The chefs at Lufthansa aren’t satisfied with just feeding their guests – they want to pamper them and give them a truly exceptional gourmet experience. Each meal is carefully planned to take the special conditions of flying into account – turning the cabin into your favorite restaurant.
A satisfying meal is a feast for all the senses. What good is it if the meal is light but the cutlery lies heavy and bulky in the hand? The meals in Business Class are served on ultra-light china – three times lighter than conventional tableware and specially designed for use in aircraft. In First Class guests dine off finely crafted artisan plates: the meals here are served on transparent, finely translucent fine bona china made by Dibbern. Great food, served with a light hand.
2.) Peak performance
Folk up in the mountains know that a savory snack is great for reviving mind and body. For instance, a tasty Alpine-style open sandwich with thick slices of sausage and cheese. And what’s good for summiteers is perfect at high altitudes: in First Class you can enjoy wild boar salami, cheese matured in hay and Obatzda cheese spread served on rustic wooden boards and fine china.
3.) A clean cut
We know just how annoying it can be if that perfectly cooked slice of duck breast doesn’t land in your mouth but on your neighbor’s lap instead. That’s why the knife you use to cut through guinea fowl, octopus or venison on board is a masterpiece of engineering: The handle is designed to sit perfectly in your hand even if you don’t have a lot of room to maneuver; the cutting angle of the blade means that you can keep your elbows close and still cut effortlessly. An incisive piece of progress…
4.) Lean lines
No, we’re not counting calories; we’re referring to our wheat beer glass, which comes long and lean for a very special reason: thanks to the special shape, the bubbles in the beer take longer than usual to reach to surface and pop, meaning that the beer retains its natural effervescence for longer. We firmly believe that you shouldn’t have to miss out on these pleasures just because you’re on a plane, so we serve our beverages in the correct glasses: Champagne flutes, tumblers, wine glasses, and, of course, the perfect glass for the beer of your choice.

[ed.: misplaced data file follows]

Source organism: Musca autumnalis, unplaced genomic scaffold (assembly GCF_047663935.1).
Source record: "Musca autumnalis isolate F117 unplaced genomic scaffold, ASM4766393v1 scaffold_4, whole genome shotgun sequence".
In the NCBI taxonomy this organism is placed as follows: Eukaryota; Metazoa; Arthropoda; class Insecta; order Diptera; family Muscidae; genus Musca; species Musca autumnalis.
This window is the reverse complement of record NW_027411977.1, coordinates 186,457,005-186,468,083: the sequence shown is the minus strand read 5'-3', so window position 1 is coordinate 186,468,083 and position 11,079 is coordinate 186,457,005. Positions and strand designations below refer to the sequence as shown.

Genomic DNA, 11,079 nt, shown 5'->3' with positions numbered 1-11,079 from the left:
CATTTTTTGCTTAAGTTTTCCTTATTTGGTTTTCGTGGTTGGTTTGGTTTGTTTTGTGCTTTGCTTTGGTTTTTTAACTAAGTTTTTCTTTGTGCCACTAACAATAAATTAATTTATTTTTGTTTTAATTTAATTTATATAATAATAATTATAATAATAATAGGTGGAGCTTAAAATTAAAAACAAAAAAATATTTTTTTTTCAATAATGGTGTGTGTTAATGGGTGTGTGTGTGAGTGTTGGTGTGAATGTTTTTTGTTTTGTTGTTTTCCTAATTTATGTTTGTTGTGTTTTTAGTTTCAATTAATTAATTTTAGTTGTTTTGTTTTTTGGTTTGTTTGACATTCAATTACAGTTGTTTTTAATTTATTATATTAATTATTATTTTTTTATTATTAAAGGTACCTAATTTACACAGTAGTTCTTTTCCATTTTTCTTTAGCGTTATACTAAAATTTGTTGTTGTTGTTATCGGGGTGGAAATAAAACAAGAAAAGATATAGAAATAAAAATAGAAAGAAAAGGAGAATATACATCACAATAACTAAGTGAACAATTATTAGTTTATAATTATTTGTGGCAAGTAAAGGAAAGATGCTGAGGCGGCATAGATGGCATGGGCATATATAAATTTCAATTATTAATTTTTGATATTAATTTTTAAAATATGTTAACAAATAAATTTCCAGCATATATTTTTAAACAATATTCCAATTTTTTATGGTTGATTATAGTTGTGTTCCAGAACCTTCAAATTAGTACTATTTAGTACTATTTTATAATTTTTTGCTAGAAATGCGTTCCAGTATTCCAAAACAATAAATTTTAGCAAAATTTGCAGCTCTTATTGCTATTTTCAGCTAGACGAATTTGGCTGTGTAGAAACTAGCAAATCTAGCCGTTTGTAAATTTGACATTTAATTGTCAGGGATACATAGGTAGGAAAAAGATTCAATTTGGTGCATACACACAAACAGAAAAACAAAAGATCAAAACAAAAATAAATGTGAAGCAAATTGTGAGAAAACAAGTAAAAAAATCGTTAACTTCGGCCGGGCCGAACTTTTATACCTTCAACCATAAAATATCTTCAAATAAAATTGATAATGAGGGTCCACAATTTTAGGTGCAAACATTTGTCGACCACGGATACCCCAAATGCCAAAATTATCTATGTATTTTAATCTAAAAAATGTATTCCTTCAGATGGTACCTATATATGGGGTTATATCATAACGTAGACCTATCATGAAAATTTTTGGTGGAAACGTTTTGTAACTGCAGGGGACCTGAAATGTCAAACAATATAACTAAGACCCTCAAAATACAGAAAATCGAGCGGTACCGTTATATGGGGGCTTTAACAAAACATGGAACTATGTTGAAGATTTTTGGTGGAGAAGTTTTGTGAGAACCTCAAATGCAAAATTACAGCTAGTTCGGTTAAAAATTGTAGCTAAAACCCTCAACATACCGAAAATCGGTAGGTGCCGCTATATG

5.) Carefully selected
Only the very best is good enough when it comes to our guests’ taste buds! Sommelier World Champion and Master of Wine, Markus del Monego, set up a committee of wine experts. They meet roughly twelve times a year to sample selected wines and vintages – and select a winner in each category with the help of a carefully calibrated 20-point system. The name and label of the wine are concealed throughout – it’s a true blind flight.
6.) A sprinkling of the exotic
Tahiti vanilla grows in French Polynesia, which is roughly 10,000 miles away from Germany. Our master pastry chefs are big fans of this variety because Tahiti vanilla beans have an especially strong, complex fragrance and multifaceted flavor. Lufthansa has around 80 kilograms of this vanilla flown in from the Southern Pacific annually; in November and December 2016, for instance, we’ll be using it to add the finishing touch to our coconut and Tahiti vanilla ice cream in First Class.